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I'm not sure I understand a prepared statement as it relates to speed or efficiency. I read that a prepared statement is compiled on the database server and can be use over and over.

But, say I have a webpage. It does one query. Next person pulls up the page, same query, just different parameters for that user.

On the second hit to the webpage, is the prepared statement looking on the dbms to see if that particular query already exists on the database server? I don't understand what it means to say the statement is compiled and can be run "over and over." It doesn't prepare it each run of the page?

Also, this is not about sql injection. That's one part I do understand as it relates to compiling.


edit: I have searched, but I cannot find the answer. I am only led to this question.

edit: Based on the comments below, given my scenario, I cannot see any efficiency benefit. Security yes. The whole compiled thing. No. Does anyone have a scenario they can give as an example that does meet the efficiency question?

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Prepared queries are, I believe, discarded between sessions. I don't think stored procedures are, though — you could use those to do what you describe. –  Waleed Khan Aug 15 '12 at 20:18
@arxanas then what is the point of the compiling part? (minus sql injection) –  johnny Aug 15 '12 at 20:18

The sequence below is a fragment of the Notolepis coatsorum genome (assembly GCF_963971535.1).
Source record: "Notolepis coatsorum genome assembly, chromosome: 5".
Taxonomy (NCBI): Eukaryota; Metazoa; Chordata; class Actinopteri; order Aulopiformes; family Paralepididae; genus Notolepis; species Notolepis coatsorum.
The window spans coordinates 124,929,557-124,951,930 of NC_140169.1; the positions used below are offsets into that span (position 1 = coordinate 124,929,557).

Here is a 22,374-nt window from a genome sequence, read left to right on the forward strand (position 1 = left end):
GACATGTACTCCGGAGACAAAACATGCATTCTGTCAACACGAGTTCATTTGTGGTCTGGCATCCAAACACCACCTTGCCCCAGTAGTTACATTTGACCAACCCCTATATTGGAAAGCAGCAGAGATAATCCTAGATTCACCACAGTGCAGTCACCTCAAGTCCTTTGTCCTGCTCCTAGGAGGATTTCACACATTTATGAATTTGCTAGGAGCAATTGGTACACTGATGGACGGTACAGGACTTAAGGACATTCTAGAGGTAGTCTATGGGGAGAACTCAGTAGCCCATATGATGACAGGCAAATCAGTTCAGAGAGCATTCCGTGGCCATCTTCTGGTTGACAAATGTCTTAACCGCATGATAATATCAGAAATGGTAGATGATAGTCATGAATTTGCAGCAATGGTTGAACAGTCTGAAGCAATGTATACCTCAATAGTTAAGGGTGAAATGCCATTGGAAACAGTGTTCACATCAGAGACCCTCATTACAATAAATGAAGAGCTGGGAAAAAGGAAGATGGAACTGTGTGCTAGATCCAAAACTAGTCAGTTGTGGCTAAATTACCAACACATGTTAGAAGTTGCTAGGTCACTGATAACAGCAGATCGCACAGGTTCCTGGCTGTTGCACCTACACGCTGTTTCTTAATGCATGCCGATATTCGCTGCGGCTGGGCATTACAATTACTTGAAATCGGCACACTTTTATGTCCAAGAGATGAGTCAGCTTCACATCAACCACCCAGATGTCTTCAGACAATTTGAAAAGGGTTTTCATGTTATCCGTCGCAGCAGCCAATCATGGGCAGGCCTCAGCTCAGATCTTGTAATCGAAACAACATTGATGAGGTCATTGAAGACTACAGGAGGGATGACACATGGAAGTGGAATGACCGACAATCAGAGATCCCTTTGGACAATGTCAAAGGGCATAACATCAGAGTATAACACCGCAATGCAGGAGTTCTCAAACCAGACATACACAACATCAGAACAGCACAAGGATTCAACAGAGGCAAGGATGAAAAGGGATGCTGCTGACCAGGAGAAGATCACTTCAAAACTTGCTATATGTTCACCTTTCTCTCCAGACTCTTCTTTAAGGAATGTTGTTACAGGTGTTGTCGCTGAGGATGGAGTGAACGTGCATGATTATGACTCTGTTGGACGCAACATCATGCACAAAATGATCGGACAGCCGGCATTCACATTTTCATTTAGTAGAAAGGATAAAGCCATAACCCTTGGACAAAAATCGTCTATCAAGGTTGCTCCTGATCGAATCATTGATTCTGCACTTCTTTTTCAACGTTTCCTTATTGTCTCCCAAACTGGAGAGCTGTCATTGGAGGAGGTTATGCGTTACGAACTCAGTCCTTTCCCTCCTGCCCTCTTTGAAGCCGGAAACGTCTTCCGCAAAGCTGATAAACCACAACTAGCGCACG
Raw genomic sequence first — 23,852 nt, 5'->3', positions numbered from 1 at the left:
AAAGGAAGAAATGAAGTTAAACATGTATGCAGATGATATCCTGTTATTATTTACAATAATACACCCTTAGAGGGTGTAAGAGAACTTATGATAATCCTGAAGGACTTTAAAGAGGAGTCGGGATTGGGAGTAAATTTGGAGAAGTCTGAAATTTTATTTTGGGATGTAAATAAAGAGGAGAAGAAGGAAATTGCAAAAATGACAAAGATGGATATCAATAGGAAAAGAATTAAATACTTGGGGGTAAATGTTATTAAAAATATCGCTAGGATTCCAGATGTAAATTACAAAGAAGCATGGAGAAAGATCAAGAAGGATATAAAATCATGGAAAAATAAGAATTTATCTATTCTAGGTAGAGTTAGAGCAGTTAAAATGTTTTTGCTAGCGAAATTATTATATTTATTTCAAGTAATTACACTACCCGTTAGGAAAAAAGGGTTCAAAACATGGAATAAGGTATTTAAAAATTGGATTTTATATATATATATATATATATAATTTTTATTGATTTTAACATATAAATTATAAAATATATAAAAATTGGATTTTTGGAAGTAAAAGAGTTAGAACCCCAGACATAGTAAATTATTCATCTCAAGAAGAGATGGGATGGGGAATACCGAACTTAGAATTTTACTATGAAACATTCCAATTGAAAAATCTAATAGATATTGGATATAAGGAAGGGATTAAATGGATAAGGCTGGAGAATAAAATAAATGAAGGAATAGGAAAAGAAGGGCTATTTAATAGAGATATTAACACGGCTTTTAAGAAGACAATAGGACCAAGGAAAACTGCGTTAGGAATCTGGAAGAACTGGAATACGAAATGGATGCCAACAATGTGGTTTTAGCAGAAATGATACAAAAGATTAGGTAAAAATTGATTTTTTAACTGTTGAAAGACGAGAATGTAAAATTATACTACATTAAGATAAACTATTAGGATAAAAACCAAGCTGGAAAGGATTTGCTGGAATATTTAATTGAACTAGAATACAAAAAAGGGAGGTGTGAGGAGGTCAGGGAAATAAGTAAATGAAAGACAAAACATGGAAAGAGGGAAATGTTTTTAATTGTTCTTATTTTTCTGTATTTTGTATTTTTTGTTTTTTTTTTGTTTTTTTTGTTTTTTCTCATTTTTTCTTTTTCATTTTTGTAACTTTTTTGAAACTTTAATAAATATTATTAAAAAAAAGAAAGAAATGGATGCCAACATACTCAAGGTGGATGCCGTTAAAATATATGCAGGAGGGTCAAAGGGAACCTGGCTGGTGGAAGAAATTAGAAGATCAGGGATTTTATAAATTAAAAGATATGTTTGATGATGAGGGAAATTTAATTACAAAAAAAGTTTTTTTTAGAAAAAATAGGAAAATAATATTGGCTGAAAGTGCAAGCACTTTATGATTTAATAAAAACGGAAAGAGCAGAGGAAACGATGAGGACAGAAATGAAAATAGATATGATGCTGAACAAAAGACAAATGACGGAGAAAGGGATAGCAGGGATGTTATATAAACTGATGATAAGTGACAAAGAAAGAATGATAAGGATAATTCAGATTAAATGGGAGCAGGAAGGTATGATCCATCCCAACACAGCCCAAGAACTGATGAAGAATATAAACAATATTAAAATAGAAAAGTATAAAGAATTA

This is a pretty good explanation: en.wikipedia.org/wiki/Prepared_statement –  Jim Aug 15 '12 at 20:22
@jim I read that. It did not answer my question. In fact, it prompted this one! –  johnny Aug 15 '12 at 20:23
Basically it means that the server doesn't have come up with an execution plan each time the query is run. This is useful for stored procedures, or times when you're going to run the same query repeatedly in the same session. However, if your code is creating the prepared query for each user and running it once, then there's not much benefit. –  Jim Aug 15 '12 at 20:26

1 Answer 1

The query plan that gets created during the first execution may be cached, either by the database (potentially providing the benefit to all applications connecting to the database, running the same query) or by the database driver (providing the benefit to the application, as long as it isn't restarted). A "soft parse" will still be made on each execution but that is normally much cheaper.

Note that your mileage may vary, depending on database type, driver etc. The statement cache is also normally limited, which means that only a certain number of statements will be kept in the cache.

Ask Tom provides some answers regarding the difference between soft and hard parses.

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